NJ Environmental Quality Incentives Program (EQIP)

USDA: Natural Resources Conservation Service of New Jersey

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Grant amount: Up to US $450,000

Anticipated deadline: Aug 30, 2020

Applicant type: Working Professional For-Profit Business Nonprofit

Funding uses: Project / Program

Location of project: New Jersey

Location of residency: New Jersey

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The Environmental Quality Incentives Program (EQIP) is a voluntary conservation Tillage radish cover reduces soil compaction and increases infiltration program open to all eligible agricultural producers including livestock, forestry, and organic production. EQIP offers financial and technical assistance to implement conservation practices on eligible agricultural land.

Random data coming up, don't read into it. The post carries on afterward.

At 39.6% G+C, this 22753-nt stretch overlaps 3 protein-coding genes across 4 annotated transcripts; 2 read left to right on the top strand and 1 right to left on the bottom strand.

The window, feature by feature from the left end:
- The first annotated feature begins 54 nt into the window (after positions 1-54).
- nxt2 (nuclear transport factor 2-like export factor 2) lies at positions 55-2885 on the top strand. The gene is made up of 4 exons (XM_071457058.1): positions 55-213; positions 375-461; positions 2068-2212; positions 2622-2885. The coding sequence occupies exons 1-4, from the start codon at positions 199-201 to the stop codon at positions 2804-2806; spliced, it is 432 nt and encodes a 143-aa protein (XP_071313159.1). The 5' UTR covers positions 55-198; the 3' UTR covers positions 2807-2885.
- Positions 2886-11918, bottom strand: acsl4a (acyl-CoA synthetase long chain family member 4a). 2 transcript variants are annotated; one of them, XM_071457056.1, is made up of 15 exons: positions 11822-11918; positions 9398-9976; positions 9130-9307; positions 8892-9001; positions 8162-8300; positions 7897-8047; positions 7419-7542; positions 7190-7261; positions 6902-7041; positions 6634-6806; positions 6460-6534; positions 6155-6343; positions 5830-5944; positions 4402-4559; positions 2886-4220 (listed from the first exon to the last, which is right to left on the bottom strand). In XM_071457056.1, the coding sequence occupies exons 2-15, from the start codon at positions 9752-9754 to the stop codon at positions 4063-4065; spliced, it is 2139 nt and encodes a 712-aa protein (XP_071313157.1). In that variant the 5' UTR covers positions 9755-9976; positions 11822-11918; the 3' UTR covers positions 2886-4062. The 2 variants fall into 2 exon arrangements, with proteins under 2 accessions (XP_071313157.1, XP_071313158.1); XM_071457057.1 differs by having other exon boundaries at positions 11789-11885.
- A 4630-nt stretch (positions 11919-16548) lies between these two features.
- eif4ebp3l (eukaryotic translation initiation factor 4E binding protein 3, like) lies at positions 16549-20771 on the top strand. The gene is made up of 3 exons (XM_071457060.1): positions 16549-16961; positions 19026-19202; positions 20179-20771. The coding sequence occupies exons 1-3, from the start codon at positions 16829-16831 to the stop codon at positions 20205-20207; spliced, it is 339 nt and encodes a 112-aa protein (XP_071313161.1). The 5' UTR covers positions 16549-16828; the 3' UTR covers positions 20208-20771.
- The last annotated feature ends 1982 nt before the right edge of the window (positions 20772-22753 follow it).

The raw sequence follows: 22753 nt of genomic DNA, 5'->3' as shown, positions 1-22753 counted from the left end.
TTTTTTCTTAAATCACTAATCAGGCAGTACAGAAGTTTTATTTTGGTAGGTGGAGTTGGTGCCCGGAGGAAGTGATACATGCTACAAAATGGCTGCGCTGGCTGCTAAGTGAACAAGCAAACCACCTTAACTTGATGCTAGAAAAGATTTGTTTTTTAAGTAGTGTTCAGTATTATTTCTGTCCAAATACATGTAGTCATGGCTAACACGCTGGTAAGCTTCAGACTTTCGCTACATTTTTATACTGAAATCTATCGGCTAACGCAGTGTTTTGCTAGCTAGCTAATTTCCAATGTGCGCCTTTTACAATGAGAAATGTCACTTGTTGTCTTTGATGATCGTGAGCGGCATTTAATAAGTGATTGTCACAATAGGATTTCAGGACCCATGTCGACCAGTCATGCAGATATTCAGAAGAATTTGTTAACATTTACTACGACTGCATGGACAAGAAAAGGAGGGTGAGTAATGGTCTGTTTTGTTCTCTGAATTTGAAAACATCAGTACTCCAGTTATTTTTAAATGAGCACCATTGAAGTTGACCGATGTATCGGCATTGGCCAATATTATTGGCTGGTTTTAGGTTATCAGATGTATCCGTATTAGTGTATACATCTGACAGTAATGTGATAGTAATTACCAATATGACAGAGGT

Decisions related to how a crop is produced affect the environment, and vice-versa. The EQIP program provides payments for implementing conservation practices that have a positive environmental impact, while protecting long term agricultural production and sustainability. NRCS professionals work with producers to develop a conservation plan for their operation, design conservation practices, and provide guidance to help implement the plan.

Opportunities within EQIP

  • Conservation Activity Plans EQIP financial assistance is available for the development of Conservation Activity Plans (CAP). A CAP can be developed for producers to identify conservation practices needed to address a specific natural resource need. Typically, these plans are specific to certain kinds of land use such as transitioning to organic operations, grazing land, forest land, or can also address a specific resource such as nutrient management. All Conservation Activity Plans are developed by a certified Technical Service Provider (TSP) to help agricultural producers and forest owners address specific natural resource concerns on their land.
  • Cropland - The primary focus of this funding pool is to assist producers with resource concerns on cropland such as soil quality and erosion control.
  • Irrigated Cropland - The primary focus of this funding pool is to assist producers with water conservation on irrigated cropland.